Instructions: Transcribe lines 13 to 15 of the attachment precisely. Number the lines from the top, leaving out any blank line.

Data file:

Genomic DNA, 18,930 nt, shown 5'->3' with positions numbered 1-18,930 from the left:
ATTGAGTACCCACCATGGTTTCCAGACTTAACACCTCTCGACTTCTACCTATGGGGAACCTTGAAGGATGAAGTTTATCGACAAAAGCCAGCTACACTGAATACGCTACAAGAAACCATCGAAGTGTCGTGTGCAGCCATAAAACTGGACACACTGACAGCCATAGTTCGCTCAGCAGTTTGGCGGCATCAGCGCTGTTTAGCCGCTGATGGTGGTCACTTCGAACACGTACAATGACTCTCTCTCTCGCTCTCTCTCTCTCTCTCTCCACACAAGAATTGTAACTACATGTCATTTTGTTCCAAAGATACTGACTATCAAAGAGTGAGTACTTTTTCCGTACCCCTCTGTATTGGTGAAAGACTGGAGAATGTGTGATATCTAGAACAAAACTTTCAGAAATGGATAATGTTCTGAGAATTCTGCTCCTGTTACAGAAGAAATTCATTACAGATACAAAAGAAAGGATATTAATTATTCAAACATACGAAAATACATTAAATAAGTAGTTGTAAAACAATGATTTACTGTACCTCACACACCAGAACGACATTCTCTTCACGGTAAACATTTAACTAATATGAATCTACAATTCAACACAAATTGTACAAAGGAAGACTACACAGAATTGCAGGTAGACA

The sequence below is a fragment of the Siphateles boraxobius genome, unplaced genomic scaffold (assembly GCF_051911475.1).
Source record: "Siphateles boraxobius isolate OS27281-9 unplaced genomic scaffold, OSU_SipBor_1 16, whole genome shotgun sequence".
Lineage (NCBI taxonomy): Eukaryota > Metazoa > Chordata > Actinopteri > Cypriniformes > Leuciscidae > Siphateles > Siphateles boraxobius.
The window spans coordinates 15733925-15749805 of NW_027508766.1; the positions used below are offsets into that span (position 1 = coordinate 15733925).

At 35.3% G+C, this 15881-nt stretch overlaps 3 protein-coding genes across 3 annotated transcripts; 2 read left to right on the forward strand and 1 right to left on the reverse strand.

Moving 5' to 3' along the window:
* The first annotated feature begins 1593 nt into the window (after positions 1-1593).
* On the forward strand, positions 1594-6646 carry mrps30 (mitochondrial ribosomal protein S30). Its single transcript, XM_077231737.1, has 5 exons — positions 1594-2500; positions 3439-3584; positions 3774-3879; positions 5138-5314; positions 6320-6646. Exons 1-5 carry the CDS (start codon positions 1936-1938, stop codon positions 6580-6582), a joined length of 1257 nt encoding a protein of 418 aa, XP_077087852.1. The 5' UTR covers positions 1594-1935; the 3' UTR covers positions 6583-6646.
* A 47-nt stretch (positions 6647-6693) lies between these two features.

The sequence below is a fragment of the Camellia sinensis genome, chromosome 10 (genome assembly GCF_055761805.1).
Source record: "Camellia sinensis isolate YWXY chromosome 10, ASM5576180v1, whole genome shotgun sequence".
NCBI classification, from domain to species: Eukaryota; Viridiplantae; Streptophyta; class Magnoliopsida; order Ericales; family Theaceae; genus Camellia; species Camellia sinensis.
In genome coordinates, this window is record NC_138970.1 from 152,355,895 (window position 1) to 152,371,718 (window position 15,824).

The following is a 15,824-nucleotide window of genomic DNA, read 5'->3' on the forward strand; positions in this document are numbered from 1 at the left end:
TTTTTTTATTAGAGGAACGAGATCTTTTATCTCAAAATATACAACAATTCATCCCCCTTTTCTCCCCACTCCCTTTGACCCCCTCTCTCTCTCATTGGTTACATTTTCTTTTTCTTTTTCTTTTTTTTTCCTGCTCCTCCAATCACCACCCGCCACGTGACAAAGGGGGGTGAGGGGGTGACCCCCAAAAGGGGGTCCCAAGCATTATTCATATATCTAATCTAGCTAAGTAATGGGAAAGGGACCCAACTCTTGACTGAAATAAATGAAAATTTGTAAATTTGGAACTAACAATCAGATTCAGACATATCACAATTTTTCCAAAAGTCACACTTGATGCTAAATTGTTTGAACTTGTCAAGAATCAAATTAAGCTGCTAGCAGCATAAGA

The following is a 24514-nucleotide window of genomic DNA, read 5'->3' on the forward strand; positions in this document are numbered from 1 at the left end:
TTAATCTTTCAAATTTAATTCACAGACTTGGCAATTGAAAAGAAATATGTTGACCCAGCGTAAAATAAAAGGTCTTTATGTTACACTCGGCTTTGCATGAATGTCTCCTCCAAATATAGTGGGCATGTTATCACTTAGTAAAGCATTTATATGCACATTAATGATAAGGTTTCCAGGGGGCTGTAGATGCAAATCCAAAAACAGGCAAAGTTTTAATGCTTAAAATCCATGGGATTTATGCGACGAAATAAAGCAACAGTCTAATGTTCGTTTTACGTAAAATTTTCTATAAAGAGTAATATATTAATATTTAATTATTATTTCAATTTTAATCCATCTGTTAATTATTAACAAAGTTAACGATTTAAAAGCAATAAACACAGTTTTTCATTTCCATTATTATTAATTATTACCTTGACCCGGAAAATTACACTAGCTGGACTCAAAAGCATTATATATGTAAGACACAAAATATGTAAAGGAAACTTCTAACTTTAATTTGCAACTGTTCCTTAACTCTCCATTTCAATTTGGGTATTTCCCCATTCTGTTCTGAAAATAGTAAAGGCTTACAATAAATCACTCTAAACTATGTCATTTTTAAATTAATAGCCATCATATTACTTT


Source record: "Camellia sinensis isolate YWXY chromosome 10, ASM5576180v1, whole genome shotgun sequence".
NCBI classification, from domain to species: Eukaryota; Viridiplantae; Streptophyta; class Magnoliopsida; order Ericales; family Theaceae; genus Camellia; species Camellia sinensis.
In genome coordinates, this window is record NC_138970.1 from 152,355,895 (window position 1) to 152,371,718 (window position 15,824).